In Kotla Mubarkpur, a domestic worker told our team members that the police had encouraged the looting. Later they were reported to have said to the looters; " We gave you 36 hours. Had we given the Sikhs that amount of time, they would have killed every Hindu"/

In the Kingsway Camp, residents claimed that seventy percent of the loot was to be found in the police lines, suggesting that the police took a leading role in the plundering.

When after this destruction and murders, people went to complain and file FIR's the police in many areas refused to record their complaints, according to information gathered from the Hindu neighbours of the victims. A respected Sikh professional whose house was burned on 1st November was not able to register an F.I.R. despite all efforts. In Mangolpuri we were told, a police officer asked the Hindu complainants why they were protecting Sikhs and advised them to look after safety of Hindus. Typical was the experience of Dharam Raj Pawar and Rajvir Pawar - two residents of Ber Sarai - who on November 1, went to the sector IV R.K. Puram Police station to ask for protection of Sikh family (which till then was being sheltered by Hindu neighbours from impending attack by a mob led by a Congress-I man, Jagdish Tokas) The officer in charge of the police station reportedly told them that he could not offer any help. Two constables later said to them, " You being Jats should have killed those Sikhs. What are you doing here ? Don't you know a train has arrived from punjab carrying bodies of Massacred Hindus ?"

A few individual police officials who did try to intervene and stop the riots found their efforts frustrated primarily through lack of co-operation from the top. One senior officer told us that when on October 31 and November 1 be received reports about some 3000 to 3000 people moving around the city in scooters and motorcycles without helmets, he contacted the CID seeking information from them regarding the identity of these people. Till November 7, when we met him, he had not received any report from the CID.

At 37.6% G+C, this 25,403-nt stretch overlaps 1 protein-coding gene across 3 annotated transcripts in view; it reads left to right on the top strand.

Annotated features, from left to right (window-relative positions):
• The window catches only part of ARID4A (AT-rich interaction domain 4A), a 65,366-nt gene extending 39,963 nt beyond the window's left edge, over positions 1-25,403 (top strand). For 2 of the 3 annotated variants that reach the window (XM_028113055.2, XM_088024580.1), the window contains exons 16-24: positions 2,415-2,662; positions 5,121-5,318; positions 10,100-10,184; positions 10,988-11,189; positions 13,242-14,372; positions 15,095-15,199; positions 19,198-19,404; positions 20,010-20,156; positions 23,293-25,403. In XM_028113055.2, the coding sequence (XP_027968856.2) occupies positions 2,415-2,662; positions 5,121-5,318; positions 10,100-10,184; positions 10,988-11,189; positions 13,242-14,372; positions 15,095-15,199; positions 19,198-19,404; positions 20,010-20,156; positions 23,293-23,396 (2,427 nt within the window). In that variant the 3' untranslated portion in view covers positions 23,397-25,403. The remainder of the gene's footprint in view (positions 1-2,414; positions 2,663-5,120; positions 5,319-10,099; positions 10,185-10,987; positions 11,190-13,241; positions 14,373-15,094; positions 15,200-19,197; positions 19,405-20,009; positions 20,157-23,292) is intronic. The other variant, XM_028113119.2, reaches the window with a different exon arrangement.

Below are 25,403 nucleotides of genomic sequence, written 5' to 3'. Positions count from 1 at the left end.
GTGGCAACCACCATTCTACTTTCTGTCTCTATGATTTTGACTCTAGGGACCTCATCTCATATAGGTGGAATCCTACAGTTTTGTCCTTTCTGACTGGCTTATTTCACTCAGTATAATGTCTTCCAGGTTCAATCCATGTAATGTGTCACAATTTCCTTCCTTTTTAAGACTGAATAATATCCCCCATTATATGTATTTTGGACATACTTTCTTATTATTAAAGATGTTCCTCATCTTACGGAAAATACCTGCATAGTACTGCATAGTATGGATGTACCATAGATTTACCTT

While analysing the role of the police during the crucial period we can not afford to ignore the responsibility of those in position of authority at the top, namely the Home Ministry. The Home Minister, Mr. Narasimha Rao who was inducted in the new Cabinet by Prime Minister Rajiv Gandhi soon after Mrs. Gandhi's death, was enpowered in his capacity as a Home Minister to deploy the para-military forces (if the Delhi Police force was found to be inadequate or inefficient) to quell the violence that erupted following the announcement of Mrs. Gandhi's death. Mr Rao is not a new incumbent who is unaware of the procedural technicalities. We are left with the question : why did Mr. Rao, with his past experience as a Home Minister in the previous cabinet, fail to take the necessary steps and summon the forces available to him to nip in the bud the communal elements that organised the riots ?

Aftermath

Harjinder Singh Jinda, Sukhdev Singh Sukha and Ranjit Singh Gill of Khalistan Commando Force assassinated Lalit Maken (Member - Parliament of India and a leader of Congress (I) to take revenge of 1984 Anti Sikh Riots. Lalit Maken was killed on July 31 1985. In a 31-page booklet titled 'Who Are The Guilty', People's Union for Civil Liberties (PUCL) listed 227 people who led the mobs, Lalit Maken's name was third on the list .

Harjinder Singh Jinda and Sukhdev Singh Sukha also assassinated Congress (I) leader Arjan Dass because of his involvement in 1984 Anti-Sikh riots. Arjan Dass's name appeared in various affidavits submitted by Sikh victims to the Nanavati Commission which was headed by Justice G.T. Nanavati, retired Judge of the Supreme Court of India .

Commission(s) of Enquiry

Numerous commissions have been setup to investigate the riots, however, many of the primary accused were acquitted or never charge-sheeted. Ten commissions and committees have till now inquired into the riots. The most recent commission on the riots, headed by Justice G.T. Nanavati submitted its 185-page report to the Home Minister, Shivraj Patil on February 9, 2005 and the report was tabled in Parliament on August 8, 2005. The commissions below are listed in the order they were formed.

Marwah Commission

This commission was appointed in November 1984. Ved Marwah, Additional Commissioner of Police, was assigned the job of enquiring into the role of the police during the carnage of November 1984. Many of the accused officers of Delhi Police went to Delhi High Court. As Ved Marwah completed his inquiry towards the middle of 1985, he was abruptly directed by the Home Ministy not to proceed further Complete records of the Marwah Commission were taken over by the government and were later transferred to the Misra Commission. However, the most important part of the record, namely the handwritten notes of Mr Marwah, which contained important information, were not transferred to the Misra Commission.

Misra Commission of Enquiry

Misra commission was appointed in May 1985. Justice Rangnath Misra, was a sitting judge of the Supreme Court of India. Justice Misra submitted his report in August 1986 and the report was made public six months thereafter in February 1987. In his report, Justice Misra stated that it was not part of his terms of reference to identify any person and recommended the formation of three committees. There was only one term of reference to this commission, i.e. whether the violence was organised? The commission and its report has been heavily criticized as biased and a miscarriage of justice.